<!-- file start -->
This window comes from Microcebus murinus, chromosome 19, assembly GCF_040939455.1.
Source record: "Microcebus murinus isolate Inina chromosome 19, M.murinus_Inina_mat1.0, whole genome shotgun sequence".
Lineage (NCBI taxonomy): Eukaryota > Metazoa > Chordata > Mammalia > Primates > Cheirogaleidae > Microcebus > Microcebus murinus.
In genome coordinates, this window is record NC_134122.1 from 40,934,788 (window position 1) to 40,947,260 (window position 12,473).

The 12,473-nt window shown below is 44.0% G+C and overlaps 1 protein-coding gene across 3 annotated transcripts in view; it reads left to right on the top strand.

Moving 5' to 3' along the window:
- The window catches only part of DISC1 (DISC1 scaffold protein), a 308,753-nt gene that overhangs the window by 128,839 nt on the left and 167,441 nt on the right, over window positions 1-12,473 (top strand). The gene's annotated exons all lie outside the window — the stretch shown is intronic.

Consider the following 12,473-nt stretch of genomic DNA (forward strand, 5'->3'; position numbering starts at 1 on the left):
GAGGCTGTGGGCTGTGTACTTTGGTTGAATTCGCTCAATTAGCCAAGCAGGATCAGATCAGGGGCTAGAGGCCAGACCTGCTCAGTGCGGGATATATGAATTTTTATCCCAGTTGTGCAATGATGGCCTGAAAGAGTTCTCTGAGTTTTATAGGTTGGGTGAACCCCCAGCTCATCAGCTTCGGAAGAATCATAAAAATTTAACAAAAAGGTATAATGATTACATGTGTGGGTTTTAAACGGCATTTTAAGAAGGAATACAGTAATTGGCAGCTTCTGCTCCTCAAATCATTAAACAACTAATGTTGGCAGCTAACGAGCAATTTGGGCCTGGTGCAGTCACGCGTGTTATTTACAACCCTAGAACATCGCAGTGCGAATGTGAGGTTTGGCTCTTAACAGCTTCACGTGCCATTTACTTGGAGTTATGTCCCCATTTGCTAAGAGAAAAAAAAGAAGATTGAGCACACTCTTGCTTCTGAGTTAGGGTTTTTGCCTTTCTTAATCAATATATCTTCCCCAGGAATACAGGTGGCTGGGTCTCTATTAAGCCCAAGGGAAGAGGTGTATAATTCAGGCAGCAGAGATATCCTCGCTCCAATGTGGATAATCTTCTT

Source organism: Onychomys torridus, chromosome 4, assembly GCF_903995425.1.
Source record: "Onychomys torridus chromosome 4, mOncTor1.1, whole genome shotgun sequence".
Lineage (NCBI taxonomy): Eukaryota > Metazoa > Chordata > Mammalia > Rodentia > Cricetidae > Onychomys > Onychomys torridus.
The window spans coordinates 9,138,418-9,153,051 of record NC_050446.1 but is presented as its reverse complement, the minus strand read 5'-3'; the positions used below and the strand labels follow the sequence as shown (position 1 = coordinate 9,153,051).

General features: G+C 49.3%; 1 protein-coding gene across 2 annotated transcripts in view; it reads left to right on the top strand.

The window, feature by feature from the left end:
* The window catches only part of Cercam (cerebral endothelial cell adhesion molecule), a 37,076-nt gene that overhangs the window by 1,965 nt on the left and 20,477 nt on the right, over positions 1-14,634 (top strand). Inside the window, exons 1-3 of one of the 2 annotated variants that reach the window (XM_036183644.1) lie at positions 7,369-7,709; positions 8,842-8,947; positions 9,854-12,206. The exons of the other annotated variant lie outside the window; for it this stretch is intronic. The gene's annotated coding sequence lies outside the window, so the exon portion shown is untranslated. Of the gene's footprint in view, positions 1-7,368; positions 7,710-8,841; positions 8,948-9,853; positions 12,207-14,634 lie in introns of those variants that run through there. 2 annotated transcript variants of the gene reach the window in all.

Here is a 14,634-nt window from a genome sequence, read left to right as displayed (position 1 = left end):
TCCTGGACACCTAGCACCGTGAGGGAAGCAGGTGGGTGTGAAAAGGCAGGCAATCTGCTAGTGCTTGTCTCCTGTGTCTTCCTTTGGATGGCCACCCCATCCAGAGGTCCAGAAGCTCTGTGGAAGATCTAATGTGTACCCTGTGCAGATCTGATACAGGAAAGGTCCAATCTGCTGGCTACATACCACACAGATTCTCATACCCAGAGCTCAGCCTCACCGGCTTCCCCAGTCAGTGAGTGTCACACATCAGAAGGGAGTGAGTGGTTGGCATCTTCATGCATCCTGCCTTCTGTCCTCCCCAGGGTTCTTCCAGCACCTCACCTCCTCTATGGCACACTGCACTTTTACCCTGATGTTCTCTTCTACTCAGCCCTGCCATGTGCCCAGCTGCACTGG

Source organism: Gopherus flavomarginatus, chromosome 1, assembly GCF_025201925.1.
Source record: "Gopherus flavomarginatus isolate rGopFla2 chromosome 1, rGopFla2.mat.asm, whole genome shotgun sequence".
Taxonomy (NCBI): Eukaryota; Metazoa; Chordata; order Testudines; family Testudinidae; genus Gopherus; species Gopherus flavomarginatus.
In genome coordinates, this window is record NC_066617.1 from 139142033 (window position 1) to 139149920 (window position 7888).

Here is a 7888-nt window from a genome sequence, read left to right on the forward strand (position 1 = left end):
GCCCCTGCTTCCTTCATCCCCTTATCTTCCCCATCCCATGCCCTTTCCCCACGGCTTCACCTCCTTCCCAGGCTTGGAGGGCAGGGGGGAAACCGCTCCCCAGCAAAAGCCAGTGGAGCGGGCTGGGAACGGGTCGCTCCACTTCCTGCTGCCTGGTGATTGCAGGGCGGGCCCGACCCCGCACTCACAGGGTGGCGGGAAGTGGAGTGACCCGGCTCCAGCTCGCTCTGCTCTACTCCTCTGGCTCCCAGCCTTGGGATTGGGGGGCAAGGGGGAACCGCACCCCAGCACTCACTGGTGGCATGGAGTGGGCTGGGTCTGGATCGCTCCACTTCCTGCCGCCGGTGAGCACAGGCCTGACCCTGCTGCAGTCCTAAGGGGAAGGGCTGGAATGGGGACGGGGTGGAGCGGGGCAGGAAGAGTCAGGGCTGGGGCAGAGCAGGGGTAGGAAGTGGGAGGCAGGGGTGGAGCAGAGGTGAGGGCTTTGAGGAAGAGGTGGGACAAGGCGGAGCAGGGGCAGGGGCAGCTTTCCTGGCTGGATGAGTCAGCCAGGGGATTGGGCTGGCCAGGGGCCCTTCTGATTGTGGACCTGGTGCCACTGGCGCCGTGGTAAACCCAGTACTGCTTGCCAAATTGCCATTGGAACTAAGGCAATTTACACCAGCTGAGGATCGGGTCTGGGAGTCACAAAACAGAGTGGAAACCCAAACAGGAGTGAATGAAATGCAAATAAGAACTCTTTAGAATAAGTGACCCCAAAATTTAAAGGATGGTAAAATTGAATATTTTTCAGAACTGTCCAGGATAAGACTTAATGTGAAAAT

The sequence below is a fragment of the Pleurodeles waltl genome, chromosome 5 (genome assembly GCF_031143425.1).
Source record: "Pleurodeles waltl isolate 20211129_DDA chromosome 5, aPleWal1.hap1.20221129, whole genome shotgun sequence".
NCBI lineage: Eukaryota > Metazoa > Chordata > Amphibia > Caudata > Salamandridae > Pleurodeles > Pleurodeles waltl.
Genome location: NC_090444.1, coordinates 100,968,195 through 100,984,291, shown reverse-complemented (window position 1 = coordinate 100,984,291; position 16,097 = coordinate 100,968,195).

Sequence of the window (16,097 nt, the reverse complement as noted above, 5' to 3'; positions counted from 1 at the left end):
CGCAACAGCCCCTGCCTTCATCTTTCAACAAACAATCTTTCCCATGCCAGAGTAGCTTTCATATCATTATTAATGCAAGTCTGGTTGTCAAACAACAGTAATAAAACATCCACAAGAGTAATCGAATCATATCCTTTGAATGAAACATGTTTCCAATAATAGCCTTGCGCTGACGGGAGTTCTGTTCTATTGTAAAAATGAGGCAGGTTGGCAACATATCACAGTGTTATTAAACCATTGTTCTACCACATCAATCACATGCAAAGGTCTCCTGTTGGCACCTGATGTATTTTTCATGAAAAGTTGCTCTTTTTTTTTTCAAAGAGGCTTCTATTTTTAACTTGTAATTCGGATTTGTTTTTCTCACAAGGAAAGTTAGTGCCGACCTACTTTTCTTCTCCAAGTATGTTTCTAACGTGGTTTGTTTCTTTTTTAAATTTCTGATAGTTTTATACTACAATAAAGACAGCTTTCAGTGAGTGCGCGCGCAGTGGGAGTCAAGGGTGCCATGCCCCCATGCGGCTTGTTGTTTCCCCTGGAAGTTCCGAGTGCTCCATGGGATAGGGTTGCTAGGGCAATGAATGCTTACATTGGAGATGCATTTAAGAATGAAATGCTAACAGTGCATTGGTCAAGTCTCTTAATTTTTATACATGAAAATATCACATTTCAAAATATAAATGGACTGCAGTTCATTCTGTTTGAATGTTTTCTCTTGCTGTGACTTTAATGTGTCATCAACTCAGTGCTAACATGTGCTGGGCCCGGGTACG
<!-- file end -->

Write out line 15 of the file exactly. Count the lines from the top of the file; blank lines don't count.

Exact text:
The window, feature by feature from the left end: